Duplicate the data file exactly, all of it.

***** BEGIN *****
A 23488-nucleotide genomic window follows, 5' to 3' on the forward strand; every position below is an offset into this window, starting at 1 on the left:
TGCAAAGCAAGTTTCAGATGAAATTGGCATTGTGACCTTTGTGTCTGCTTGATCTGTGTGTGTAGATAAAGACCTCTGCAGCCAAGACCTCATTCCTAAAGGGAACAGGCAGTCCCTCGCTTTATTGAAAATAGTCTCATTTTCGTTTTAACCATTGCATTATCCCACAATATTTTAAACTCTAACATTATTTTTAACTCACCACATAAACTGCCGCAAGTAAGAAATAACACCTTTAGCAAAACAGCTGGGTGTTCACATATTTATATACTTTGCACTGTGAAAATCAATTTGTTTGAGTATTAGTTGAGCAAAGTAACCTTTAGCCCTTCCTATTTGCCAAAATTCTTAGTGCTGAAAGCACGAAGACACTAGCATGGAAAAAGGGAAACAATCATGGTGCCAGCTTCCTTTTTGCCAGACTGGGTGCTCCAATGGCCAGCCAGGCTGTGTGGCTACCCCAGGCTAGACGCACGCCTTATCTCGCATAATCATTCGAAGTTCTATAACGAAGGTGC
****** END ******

A 23488-nucleotide genomic window follows, 5' to 3' on the forward strand; every position below is an offset into this window, starting at 1 on the left:
TGCAAAGCAAGTTTCAGATGAAATTGGCATTGTGACCTTTGTGTCTGCTTGATCTGTGTGTGTAGATAAAGACCTCTGCAGCCAAGACCTCATTCCTAAAGGGAACAGGCAGTCCCTCGCTTTATTGAAAATAGTCTCATTTTCGTTTTAACCATTGCATTATCCCACAATATTTTAAACTCTAACATTATTTTTAACTCACCACATAAACTGCCGCAAGTAAGAAATAACACCTTTAGCAAAACAGCTGGGTGTTCACATATTTATATACTTTGCACTGTGAAAATCAATTTGTTTGAGTATTAGTTGAGCAAAGTAACCTTTAGCCCTTCCTATTTGCCAAAATTCTTAGTGCTGAAAGCACGAAGACACTAGCATGGAAAAAGGGAAACAATCATGGTGCCAGCTTCCTTTTTGCCAGACTGGGTGCTCCAATGGCCAGCCAGGCTGTGTGGCTACCCCAGGCTAGACGCACGCCTTATCTCGCATAATCATTCGAAGTTCTATAACGAAGGTGC